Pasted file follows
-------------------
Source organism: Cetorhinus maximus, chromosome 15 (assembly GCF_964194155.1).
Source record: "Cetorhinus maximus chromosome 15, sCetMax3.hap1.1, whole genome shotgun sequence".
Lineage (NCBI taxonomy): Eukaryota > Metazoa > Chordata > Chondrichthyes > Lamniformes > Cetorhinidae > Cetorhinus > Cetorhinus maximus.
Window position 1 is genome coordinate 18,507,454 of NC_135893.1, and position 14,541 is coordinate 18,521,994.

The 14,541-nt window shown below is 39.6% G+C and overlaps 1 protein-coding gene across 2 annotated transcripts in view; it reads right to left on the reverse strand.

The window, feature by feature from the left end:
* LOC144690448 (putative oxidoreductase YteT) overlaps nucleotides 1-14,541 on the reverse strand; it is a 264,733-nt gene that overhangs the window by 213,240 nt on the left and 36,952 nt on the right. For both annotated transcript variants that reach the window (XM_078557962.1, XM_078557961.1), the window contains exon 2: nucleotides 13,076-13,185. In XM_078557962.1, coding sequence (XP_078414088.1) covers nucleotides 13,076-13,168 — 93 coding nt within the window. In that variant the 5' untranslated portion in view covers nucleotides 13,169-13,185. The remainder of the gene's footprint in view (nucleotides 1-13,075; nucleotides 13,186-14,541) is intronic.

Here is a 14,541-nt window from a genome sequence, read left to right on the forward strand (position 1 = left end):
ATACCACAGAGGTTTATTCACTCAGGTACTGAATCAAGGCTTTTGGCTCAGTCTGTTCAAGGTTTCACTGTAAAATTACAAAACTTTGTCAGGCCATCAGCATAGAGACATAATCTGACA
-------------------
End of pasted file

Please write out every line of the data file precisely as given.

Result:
Source organism: Cetorhinus maximus, chromosome 15 (assembly GCF_964194155.1).
Source record: "Cetorhinus maximus chromosome 15, sCetMax3.hap1.1, whole genome shotgun sequence".
Lineage (NCBI taxonomy): Eukaryota > Metazoa > Chordata > Chondrichthyes > Lamniformes > Cetorhinidae > Cetorhinus > Cetorhinus maximus.
Window position 1 is genome coordinate 18,507,454 of NC_135893.1, and position 14,541 is coordinate 18,521,994.

The 14,541-nt window shown below is 39.6% G+C and overlaps 1 protein-coding gene across 2 annotated transcripts in view; it reads right to left on the reverse strand.

The window, feature by feature from the left end:
* LOC144690448 (putative oxidoreductase YteT) overlaps nucleotides 1-14,541 on the reverse strand; it is a 264,733-nt gene that overhangs the window by 213,240 nt on the left and 36,952 nt on the right. For both annotated transcript variants that reach the window (XM_078557962.1, XM_078557961.1), the window contains exon 2: nucleotides 13,076-13,185. In XM_078557962.1, coding sequence (XP_078414088.1) covers nucleotides 13,076-13,168 — 93 coding nt within the window. In that variant the 5' untranslated portion in view covers nucleotides 13,169-13,185. The remainder of the gene's footprint in view (nucleotides 1-13,075; nucleotides 13,186-14,541) is intronic.

Here is a 14,541-nt window from a genome sequence, read left to right on the forward strand (position 1 = left end):
ATACCACAGAGGTTTATTCACTCAGGTACTGAATCAAGGCTTTTGGCTCAGTCTGTTCAAGGTTTCACTGTAAAATTACAAAACTTTGTCAGGCCATCAGCATAGAGACATAATCTGACA